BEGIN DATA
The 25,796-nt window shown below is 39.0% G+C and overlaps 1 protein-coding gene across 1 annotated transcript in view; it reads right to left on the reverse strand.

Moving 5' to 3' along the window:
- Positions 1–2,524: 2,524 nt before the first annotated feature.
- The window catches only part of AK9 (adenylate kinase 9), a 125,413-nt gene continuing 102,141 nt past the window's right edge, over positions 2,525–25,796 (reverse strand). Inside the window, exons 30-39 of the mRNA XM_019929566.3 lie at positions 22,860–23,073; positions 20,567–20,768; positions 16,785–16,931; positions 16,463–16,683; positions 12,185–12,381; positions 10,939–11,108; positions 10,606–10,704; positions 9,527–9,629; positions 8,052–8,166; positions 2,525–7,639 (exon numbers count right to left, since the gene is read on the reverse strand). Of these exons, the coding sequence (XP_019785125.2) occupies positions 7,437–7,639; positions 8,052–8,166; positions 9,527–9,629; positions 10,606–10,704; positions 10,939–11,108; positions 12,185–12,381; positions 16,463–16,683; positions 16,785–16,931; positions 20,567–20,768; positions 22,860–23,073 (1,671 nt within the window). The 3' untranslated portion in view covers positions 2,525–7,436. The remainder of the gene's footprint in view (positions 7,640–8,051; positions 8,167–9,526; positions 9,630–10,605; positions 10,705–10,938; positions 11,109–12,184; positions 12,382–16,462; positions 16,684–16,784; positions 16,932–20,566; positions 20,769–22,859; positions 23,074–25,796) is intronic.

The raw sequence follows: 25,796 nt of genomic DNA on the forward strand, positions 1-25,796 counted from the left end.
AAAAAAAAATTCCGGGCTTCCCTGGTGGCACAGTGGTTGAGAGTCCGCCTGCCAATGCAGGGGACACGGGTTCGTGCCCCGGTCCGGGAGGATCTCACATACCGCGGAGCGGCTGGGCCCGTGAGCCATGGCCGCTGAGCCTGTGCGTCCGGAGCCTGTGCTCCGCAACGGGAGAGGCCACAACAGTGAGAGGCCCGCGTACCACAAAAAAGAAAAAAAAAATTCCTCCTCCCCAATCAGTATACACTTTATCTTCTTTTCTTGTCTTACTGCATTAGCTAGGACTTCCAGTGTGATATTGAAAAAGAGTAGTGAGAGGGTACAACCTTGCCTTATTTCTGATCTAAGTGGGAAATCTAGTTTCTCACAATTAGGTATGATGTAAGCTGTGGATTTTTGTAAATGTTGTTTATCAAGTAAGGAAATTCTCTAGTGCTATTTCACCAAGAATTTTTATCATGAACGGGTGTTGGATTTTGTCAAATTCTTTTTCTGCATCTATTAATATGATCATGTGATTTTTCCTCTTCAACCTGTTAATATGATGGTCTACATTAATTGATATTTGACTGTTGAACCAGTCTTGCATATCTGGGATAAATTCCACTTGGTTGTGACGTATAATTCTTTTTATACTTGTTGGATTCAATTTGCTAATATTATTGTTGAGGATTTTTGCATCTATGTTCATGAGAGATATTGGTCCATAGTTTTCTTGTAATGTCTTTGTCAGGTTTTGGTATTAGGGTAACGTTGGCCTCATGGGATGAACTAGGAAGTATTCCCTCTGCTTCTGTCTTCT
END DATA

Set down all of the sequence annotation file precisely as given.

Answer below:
The 25,796-nt window shown below is 39.0% G+C and overlaps 1 protein-coding gene across 1 annotated transcript in view; it reads right to left on the reverse strand.

Moving 5' to 3' along the window:
- Positions 1–2,524: 2,524 nt before the first annotated feature.
- The window catches only part of AK9 (adenylate kinase 9), a 125,413-nt gene continuing 102,141 nt past the window's right edge, over positions 2,525–25,796 (reverse strand). Inside the window, exons 30-39 of the mRNA XM_019929566.3 lie at positions 22,860–23,073; positions 20,567–20,768; positions 16,785–16,931; positions 16,463–16,683; positions 12,185–12,381; positions 10,939–11,108; positions 10,606–10,704; positions 9,527–9,629; positions 8,052–8,166; positions 2,525–7,639 (exon numbers count right to left, since the gene is read on the reverse strand). Of these exons, the coding sequence (XP_019785125.2) occupies positions 7,437–7,639; positions 8,052–8,166; positions 9,527–9,629; positions 10,606–10,704; positions 10,939–11,108; positions 12,185–12,381; positions 16,463–16,683; positions 16,785–16,931; positions 20,567–20,768; positions 22,860–23,073 (1,671 nt within the window). The 3' untranslated portion in view covers positions 2,525–7,436. The remainder of the gene's footprint in view (positions 7,640–8,051; positions 8,167–9,526; positions 9,630–10,605; positions 10,705–10,938; positions 11,109–12,184; positions 12,382–16,462; positions 16,684–16,784; positions 16,932–20,566; positions 20,769–22,859; positions 23,074–25,796) is intronic.

The raw sequence follows: 25,796 nt of genomic DNA on the forward strand, positions 1-25,796 counted from the left end.
AAAAAAAAATTCCGGGCTTCCCTGGTGGCACAGTGGTTGAGAGTCCGCCTGCCAATGCAGGGGACACGGGTTCGTGCCCCGGTCCGGGAGGATCTCACATACCGCGGAGCGGCTGGGCCCGTGAGCCATGGCCGCTGAGCCTGTGCGTCCGGAGCCTGTGCTCCGCAACGGGAGAGGCCACAACAGTGAGAGGCCCGCGTACCACAAAAAAGAAAAAAAAAATTCCTCCTCCCCAATCAGTATACACTTTATCTTCTTTTCTTGTCTTACTGCATTAGCTAGGACTTCCAGTGTGATATTGAAAAAGAGTAGTGAGAGGGTACAACCTTGCCTTATTTCTGATCTAAGTGGGAAATCTAGTTTCTCACAATTAGGTATGATGTAAGCTGTGGATTTTTGTAAATGTTGTTTATCAAGTAAGGAAATTCTCTAGTGCTATTTCACCAAGAATTTTTATCATGAACGGGTGTTGGATTTTGTCAAATTCTTTTTCTGCATCTATTAATATGATCATGTGATTTTTCCTCTTCAACCTGTTAATATGATGGTCTACATTAATTGATATTTGACTGTTGAACCAGTCTTGCATATCTGGGATAAATTCCACTTGGTTGTGACGTATAATTCTTTTTATACTTGTTGGATTCAATTTGCTAATATTATTGTTGAGGATTTTTGCATCTATGTTCATGAGAGATATTGGTCCATAGTTTTCTTGTAATGTCTTTGTCAGGTTTTGGTATTAGGGTAACGTTGGCCTCATGGGATGAACTAGGAAGTATTCCCTCTGCTTCTGTCTTCT